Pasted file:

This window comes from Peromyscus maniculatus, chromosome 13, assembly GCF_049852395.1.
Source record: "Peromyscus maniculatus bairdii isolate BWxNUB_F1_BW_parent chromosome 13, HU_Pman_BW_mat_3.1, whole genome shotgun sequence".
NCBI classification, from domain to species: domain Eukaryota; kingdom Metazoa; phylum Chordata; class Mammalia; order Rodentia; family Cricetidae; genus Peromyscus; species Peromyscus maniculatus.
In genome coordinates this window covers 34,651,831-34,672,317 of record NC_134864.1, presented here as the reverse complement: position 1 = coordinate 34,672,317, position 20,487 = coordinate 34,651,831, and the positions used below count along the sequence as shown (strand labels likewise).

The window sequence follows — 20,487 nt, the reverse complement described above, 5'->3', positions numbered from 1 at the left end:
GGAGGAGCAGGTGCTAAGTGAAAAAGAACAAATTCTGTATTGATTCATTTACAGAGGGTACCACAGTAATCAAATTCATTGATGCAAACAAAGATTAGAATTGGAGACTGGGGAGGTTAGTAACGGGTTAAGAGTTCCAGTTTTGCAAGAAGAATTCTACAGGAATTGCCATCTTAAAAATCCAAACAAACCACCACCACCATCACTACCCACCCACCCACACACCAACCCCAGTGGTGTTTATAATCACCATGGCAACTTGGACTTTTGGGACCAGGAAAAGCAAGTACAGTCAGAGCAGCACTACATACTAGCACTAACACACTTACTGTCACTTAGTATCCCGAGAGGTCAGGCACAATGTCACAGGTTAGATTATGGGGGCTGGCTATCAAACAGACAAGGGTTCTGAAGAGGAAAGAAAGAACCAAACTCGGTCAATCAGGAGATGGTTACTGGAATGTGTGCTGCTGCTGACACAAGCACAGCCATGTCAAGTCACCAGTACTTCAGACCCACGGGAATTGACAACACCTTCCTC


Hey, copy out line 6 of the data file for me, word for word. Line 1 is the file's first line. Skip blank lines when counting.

GGAGGAGCAGGTGCTAAGTGAAAAAGAACAAATTCTGTATTGATTCATTTACAGAGGGTACCACAGTAATCAAATTCATTGATGCAAACAAAGATTAGAATTGGAGACTGGGGAGGTTAGTAACGGGTTAAGAGTTCCAGTTTTGCAAGAAGAATTCTACAGGAATTGCCATCTTAAAAATCCAAACAAACCACCACCACCATCACTACCCACCCACCCACACACCAACCCCAGTGGTGTTTATAATCACCATGGCAACTTGGACTTTTGGGACCAGGAAAAGCAAGTACAGTCAGAGCAGCACTACATACTAGCACTAACACACTTACTGTCACTTAGTATCCCGAGAGGTCAGGCACAATGTCACAGGTTAGATTATGGGGGCTGGCTATCAAACAGACAAGGGTTCTGAAGAGGAAAGAAAGAACCAAACTCGGTCAATCAGGAGATGGTTACTGGAATGTGTGCTGCTGCTGACACAAGCACAGCCATGTCAAGTCACCAGTACTTCAGACCCACGGGAATTGACAACACCTTCCTC